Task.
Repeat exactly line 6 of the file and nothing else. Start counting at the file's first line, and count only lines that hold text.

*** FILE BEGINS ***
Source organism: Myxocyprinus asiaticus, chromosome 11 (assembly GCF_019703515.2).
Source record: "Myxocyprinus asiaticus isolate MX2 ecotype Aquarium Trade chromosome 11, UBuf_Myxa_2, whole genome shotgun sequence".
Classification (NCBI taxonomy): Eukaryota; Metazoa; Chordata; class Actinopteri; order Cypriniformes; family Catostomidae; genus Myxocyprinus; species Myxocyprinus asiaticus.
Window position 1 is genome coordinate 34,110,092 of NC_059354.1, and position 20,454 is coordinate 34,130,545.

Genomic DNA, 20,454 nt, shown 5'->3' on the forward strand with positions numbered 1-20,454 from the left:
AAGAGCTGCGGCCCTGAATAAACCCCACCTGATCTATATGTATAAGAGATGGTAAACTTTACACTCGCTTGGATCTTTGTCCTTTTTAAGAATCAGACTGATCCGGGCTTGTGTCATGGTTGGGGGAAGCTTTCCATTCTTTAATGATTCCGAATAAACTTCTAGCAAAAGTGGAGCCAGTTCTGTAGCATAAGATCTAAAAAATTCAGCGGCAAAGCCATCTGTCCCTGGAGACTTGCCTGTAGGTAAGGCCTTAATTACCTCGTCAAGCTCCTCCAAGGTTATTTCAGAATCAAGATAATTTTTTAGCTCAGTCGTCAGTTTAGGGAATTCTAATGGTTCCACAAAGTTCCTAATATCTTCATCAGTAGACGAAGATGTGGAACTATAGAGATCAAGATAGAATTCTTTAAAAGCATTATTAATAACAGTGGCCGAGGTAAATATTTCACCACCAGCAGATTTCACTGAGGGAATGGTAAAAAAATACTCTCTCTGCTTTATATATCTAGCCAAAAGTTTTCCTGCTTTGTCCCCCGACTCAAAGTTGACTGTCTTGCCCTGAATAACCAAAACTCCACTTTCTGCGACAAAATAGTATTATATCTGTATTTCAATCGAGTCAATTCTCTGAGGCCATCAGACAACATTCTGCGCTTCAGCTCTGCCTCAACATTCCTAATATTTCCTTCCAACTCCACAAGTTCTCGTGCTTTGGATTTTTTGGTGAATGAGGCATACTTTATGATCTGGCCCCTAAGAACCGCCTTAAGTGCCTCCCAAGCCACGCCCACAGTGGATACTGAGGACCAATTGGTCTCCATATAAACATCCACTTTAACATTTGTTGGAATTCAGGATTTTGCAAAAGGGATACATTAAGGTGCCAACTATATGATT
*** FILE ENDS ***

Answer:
AAGAGCTGCGGCCCTGAATAAACCCCACCTGATCTATATGTATAAGAGATGGTAAACTTTACACTCGCTTGGATCTTTGTCCTTTTTAAGAATCAGACTGATCCGGGCTTGTGTCATGGTTGGGGGAAGCTTTCCATTCTTTAATGATTCCGAATAAACTTCTAGCAAAAGTGGAGCCAGTTCTGTAGCATAAGATCTAAAAAATTCAGCGGCAAAGCCATCTGTCCCTGGAGACTTGCCTGTAGGTAAGGCCTTAATTACCTCGTCAAGCTCCTCCAAGGTTATTTCAGAATCAAGATAATTTTTTAGCTCAGTCGTCAGTTTAGGGAATTCTAATGGTTCCACAAAGTTCCTAATATCTTCATCAGTAGACGAAGATGTGGAACTATAGAGATCAAGATAGAATTCTTTAAAAGCATTATTAATAACAGTGGCCGAGGTAAATATTTCACCACCAGCAGATTTCACTGAGGGAATGGTAAAAAAATACTCTCTCTGCTTTATATATCTAGCCAAAAGTTTTCCTGCTTTGTCCCCCGACTCAAAGTTGACTGTCTTGCCCTGAATAACCAAAACTCCACTTTCTGCGACAAAATAGTATTATATCTGTATTTCAATCGAGTCAATTCTCTGAGGCCATCAGACAACATTCTGCGCTTCAGCTCTGCCTCAACATTCCTAATATTTCCTTCCAACTCCACAAGTTCTCGTGCTTTGGATTTTTTGGTGAATGAGGCATACTTTATGATCTGGCCCCTAAGAACCGCCTTAAGTGCCTCCCAAGCCACGCCCACAGTGGATACTGAGGACCAATTGGTCTCCATATAAACATCCACTTTAACATTTGTTGGAATTCAGGATTTTGCAAAAGGGATACATTAAGGTGCCAACTATATGATT